How to Delegate with Confidence Series (Part 4 of 7)
You’re continuing to set things up to delegate an important item. You’ve identified the Desired Results (DR) and the Guidelines (G) for the task. Next, you’ll need to establish the Resources (R) that will be available for use so that the task can be effectively done.
In 7 Habits of Highly Effective People, Stephen Covey outlines the DR GRAC Delegation Process that has proven to be both solid and practical to use. Employed all over the world, the successful methodology helps slow down and clarify delegating so that Win-Win situations are established as the work gets done.
In this installment of our How to Delegate with Confidence Series, we’ll discuss the third step of the framework: the Resources (R). Hopefully, in Steps 1 and 2 of the Series, you identified an item to delegate and by now, you’ve established both your Desired Results (DR) and your Guidelines (G) for the task. The task is likely one you’re familiar with and the next step is to identify the Resources (R) that will be available, or needed, to get the job done.
What Help Will They Need to Complete the Task?
Think about the item you want to delegate. In the first steps, you specified the Desired Results (DR) you are seeking and the Guidelines (G) by which the task is to be completed. Now you’ll identify the Resources (R) that will be available or needed to complete the item. Think of the Resources as any of the people, data, materials, money, or services that they’ll need to ensure proper completion of the task.
How you have always done the task typically combines external Resources (other things or people) and internal Resources (your knowledge or skills). Obviously, for the task to be delegated so you’re not directly involved, you’ll need to consider alternative Resources that would substitute for your internal Resources. A big part of the DR GRAC Delegation Process is to ensure the Resources that can be referred to or employed won’t involve engaging directly with you. The closer you remain to the completion of the task after it’s been delegated, the less it will feel like you’ve empowered the other person. Once delegated, you’ll want to make sure the needed Resources are available without your involvement, if possible. The further you take yourself out of the task, the more ownership the person completing the task will have.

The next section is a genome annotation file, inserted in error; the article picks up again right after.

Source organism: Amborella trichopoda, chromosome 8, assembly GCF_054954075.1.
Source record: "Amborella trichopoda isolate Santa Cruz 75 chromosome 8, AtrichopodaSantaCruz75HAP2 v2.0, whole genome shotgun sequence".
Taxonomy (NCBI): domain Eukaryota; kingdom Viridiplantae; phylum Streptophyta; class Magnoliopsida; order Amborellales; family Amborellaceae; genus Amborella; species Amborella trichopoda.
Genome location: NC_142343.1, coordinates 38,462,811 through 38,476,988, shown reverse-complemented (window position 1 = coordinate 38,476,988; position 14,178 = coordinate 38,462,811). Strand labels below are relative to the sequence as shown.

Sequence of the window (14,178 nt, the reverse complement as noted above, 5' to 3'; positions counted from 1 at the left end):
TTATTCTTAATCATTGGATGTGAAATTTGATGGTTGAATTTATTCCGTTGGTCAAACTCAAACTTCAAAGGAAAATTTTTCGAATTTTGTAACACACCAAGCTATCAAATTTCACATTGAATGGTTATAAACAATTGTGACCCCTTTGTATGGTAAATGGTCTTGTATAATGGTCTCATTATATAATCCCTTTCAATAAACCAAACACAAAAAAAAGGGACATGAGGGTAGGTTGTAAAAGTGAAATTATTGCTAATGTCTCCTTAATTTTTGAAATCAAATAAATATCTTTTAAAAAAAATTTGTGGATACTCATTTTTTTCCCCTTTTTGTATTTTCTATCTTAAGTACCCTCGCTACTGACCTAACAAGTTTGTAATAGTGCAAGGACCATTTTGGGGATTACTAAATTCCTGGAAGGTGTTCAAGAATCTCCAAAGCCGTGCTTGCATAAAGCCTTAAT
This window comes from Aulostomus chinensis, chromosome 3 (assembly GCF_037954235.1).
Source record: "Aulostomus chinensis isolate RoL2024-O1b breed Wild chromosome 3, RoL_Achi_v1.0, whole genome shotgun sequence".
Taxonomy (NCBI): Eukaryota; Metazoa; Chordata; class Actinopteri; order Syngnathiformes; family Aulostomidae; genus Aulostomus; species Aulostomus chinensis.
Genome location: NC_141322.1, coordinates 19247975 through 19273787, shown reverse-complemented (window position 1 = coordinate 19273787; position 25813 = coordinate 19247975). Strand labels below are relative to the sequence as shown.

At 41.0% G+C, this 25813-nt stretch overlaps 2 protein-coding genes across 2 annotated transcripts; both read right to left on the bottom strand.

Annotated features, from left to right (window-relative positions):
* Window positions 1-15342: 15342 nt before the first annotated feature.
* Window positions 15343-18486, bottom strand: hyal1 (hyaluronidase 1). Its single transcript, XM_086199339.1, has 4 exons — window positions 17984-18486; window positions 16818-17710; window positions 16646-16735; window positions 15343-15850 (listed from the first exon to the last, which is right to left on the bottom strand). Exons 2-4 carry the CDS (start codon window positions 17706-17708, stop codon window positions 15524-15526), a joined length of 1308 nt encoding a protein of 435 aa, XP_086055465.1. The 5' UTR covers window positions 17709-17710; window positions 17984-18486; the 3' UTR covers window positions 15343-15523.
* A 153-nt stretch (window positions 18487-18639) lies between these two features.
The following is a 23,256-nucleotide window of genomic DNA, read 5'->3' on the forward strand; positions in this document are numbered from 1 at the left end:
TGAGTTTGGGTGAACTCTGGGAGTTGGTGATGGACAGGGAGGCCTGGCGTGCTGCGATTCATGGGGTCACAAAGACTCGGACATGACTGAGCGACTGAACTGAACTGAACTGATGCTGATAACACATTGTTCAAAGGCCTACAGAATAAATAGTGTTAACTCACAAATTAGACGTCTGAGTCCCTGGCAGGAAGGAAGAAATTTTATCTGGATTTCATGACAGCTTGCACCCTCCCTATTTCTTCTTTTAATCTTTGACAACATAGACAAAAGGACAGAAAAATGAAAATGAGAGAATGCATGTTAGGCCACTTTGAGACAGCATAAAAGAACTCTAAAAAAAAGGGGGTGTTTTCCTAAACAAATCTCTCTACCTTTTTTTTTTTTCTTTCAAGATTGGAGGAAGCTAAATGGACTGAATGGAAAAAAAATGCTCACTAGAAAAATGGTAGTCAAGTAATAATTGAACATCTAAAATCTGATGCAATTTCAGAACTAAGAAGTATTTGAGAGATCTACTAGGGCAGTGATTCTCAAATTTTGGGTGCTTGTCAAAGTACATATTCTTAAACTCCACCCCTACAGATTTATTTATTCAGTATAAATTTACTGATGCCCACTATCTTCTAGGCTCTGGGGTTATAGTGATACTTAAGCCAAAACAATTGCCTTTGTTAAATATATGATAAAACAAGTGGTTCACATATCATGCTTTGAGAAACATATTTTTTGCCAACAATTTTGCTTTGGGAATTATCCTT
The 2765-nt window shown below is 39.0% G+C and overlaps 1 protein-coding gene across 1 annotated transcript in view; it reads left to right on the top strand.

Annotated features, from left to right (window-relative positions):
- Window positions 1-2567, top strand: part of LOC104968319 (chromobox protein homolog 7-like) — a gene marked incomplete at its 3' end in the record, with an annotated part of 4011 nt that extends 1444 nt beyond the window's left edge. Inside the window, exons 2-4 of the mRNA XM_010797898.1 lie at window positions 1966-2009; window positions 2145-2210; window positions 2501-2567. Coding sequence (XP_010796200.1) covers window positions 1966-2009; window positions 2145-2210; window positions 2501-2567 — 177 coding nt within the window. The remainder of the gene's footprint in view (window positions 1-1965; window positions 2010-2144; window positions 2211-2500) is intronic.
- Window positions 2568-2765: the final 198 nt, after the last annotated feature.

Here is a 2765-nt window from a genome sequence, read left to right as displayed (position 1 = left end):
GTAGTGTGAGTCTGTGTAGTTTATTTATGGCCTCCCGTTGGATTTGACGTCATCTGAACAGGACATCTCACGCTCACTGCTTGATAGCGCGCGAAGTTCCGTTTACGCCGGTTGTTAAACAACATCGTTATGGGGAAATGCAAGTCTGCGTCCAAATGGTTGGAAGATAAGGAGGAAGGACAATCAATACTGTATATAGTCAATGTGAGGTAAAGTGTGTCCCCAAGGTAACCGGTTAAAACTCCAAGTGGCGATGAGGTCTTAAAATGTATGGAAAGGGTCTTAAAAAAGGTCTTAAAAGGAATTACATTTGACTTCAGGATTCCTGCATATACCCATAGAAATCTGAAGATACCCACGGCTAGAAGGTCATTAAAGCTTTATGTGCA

Resources (R) – Step 1. Initial Brainstorm
Take a few minutes and list the Resources available for the task as completely as possible. Quick notes or a bulleted list are fine at this point, just get as much information down as possible. What materials, people, budgets, or information will be available for them to complete the task? Just get everything down as quickly as you can.
Here are a few questions to help you create this list:
- What are the primary materials they’ll need to complete the task?
- Is there a budget of time or dollars that they’ll need to stay within?
- Whose help can they seek out if they need help (preferably someone other than you!)?
- What information will be necessary to complete the task and how will they access it?
Resources (R) – Step 2. Evaluate Each Item – Is the Resource Already Available, or Will Access Need to Be Provided?
Next, take the list you created and review it to determine if each Resource is already available to the person taking on the delegated task.
- For materials or information, ensure it’s clear where and how to access those materials or information. Making it easy to get what they need without your help will help facilitate positive action.
- For people, make sure they have access to the necessary people and provide an introduction that will help facilitate positive support of the completion of the task.
- For a budget, ensure it’s clear how to access the funds and request those dollars.
Resources (R) – Final Thoughts
Clearly establishing the available Resources that will be required or helpful for the completion of the task is the third step in Delegating with Confidence. Your ability to ensure the person you are delegating the task to understands what tools, materials, budgets, and people are available will help guarantee the task is able to be completed, preferably without you being one of those Resources. You’ll prompt the people on the Resource list, so they know to make themselves available to assist, as needed, with the task. Advanced warning to those Resource people will clear the path for assistance. It can also prevent the need for you to get pulled back into the situation to establish the authorization and requirement for help.
Getting the Resources right can go a long way to facilitate the task being completed without your direct involvement.
Here are your two Action Steps from this section: